Miss Floribunda: The Baltimore Checkerspot butterfly
Dear Miss Floribunda,
I was really appalled by the insults from neighbors that “Eating Dirt” described in last month’s letter. While my very polite neighbors have been wonderful to me, a life-long resident of Arizona who moved to Hyattsville, I suspect they want me to make changes.There have been many friendly offers to help me with weeding that I haven’t accepted, just because I am so thrilled to finally have a lush green garden for the first time in my life. It’s true that I have a lot of plants I can’t identify, but I recognize quite a few that I’ve seen in Nicholson Park and especially Magruder Park, where my grandchildren and I spend a lot of time. The kids, by the way, think Magruder Park is as wonderful in its small way as the Grand Canyon. They not only like the events, the baseball diamond and the pool, but the nature walks we take there.
So, is there a list of plants in Magruder Park that I could look up and find pictures of? I’d like to know which of my plants are desirable and which might be invasive weeds I should get rid of. Thank you so much.
Newcomer on Nicholson Street
Welcome to Hyattsville. You will encounter new gardening challenges in our microclimate, of course. Weeds thrive in our what you term our “lush” gardens. However, you are certainly right that most of what you see in Magruder Park, which is carefully overseen by Hyattsville’s Department of Public Works, is probably desirable in your own garden. Situated on the Anacostia River flood plain, this beloved park was donated to the City of Hyattsville in 1927, and it preserves a still-untainted ecosystem full of lovely native plants that house and feed many rare species of insects as well as the bats, frogs and toads that keep down our pesky mosquito population. You can get descriptive lists of its native plants, pollinating insects, and birds from Dawn Taft, supervisor of Environmental Programs for Hyattsville. Contact information is on the City of Hyattsville website: www.hyattsville.org. You can also get a list of the invasive plants you do not want in your garden from Marc Imlay, chair of the Natural Places Committee of the Sierra Club (email@example.com).
You might want to encourage your grandchildren to volunteer to help weed in Magruder Park with the experts. A group gathers there the third Saturday of each month at 10 a.m. to remove invasive species. You can get details from Colleen Aistis, Hyattsville’s Community Services manager, or just show up at the park and join the group. This would be hands-on learning, and would give the kids a way to participate in improving their new community. In the long term, it might even open up a career path in ecology for them. In the short term, Magruder Park is in very great need of boosters just now.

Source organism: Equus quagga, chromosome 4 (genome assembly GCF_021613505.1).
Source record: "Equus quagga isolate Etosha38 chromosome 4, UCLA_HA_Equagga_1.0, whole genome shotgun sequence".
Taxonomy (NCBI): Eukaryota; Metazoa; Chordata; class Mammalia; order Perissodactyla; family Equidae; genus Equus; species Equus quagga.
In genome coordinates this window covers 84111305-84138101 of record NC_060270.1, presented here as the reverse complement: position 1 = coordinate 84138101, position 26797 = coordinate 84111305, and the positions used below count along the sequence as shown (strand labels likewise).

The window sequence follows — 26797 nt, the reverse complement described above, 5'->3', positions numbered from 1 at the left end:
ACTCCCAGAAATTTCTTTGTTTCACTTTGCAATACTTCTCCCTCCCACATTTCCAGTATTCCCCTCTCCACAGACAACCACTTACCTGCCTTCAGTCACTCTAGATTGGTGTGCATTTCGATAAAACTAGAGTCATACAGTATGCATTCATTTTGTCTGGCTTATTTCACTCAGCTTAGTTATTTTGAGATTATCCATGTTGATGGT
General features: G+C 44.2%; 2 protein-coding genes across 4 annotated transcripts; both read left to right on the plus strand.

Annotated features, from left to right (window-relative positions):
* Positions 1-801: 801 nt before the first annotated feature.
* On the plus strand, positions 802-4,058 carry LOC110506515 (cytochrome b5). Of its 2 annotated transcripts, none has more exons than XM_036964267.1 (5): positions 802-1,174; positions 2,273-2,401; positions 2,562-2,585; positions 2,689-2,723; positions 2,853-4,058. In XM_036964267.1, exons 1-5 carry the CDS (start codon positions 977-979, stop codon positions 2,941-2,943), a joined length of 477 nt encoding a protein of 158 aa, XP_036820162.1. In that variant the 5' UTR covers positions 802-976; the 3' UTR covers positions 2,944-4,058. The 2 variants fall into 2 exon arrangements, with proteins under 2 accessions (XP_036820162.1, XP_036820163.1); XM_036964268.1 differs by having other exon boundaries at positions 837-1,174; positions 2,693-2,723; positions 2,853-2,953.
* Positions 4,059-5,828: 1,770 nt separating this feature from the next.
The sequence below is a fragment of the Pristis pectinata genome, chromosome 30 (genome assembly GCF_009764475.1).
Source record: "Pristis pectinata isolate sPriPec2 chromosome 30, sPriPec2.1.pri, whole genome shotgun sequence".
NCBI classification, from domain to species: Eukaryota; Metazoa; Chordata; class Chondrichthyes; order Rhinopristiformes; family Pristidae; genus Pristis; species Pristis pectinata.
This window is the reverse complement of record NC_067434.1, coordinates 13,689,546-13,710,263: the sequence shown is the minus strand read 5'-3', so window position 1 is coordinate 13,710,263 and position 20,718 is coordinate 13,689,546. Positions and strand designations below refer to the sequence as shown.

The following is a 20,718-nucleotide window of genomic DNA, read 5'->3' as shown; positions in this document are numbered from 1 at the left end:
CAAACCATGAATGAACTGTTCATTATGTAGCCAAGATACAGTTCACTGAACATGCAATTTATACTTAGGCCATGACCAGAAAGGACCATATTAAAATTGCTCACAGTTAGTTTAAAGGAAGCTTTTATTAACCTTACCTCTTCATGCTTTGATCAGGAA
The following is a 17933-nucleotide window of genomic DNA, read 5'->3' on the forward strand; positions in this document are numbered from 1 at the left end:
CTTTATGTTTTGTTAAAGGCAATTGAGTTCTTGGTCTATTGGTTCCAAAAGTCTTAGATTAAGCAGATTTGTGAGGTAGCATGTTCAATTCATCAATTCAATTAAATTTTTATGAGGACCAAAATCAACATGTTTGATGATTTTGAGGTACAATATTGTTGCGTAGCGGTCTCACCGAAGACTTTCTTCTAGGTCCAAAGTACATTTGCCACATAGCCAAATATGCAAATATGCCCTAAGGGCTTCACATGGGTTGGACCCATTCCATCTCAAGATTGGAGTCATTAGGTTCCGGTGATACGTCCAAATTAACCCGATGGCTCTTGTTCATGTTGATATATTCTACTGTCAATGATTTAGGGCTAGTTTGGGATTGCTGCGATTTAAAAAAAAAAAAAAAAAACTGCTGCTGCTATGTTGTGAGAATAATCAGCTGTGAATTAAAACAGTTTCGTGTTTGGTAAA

As you’ve come from Arizona, I’m sure you know that your magnificent Grand Canyon is famous for its ecosystem. Yet there are powerful forces seeking to open it to development, beginning at the edges, as well as a project for a tourist tramway across it that comes with restaurants and restrooms. Even more horrifying, recent news concerning wildfires in Amazonia, “the lungs of the world,” illustrate the disastrous consequences of allowing commercial interests free rein.
Magruder Park, though it comprises only 32 acres, is the “lungs” of the City of Hyattsville, and has its own complex and delicate ecosystem in need of respect. To give only one example of what the park protects, the pretty white turtlehead (Chelone glabra) you find in the wetland area of the park is host to Maryland’s state butterfly, the Baltimore checkerspot. An important pollinator, this butterfly’s numbers have been steeply declining in Maryland and in other regions, so it is something of an honor that our own Magruder Park is providing a habitat for it. And, in addition to pollinators and mosquito-eaters, deer and other wildlife displaced by construction all around have found a haven in the park. Should any part of the park be nibbled away, there would be even more deer in our gardens helping themselves to our shrubs!
Because there is talk of building a new middle school in the park, I want to go on record as opposing this as well as any high-density town house development in the flood plain adjacent to Magruder Park. My personal feeling is that the old school ought to be renovated, because renovation, with possible expansion, is the only genuinely “green” building. (Think about it — it makes sense to retain what is still usable rather than starting from scratch.) Nor do I understand the need to move the location of the school to another place. When Northwestern High School in Hyattsville was demolished in 2000, it was rebuilt on-site. Of course I agree that a better Hyattsville Middle School is needed, but I do not believe there can be any valid reason to violate Magruder Park.
To discuss these matters and to participate in a plant exchange that might prove very useful to you, please come to the next meeting of the Hyattsville Horticultural Society. As there will be no September meeting, the next meeting will take place on Saturday, Oct. 19 at 10 a.m. at the home of Joe Buriel and Dave Roeder, 3909 Longfellow Street.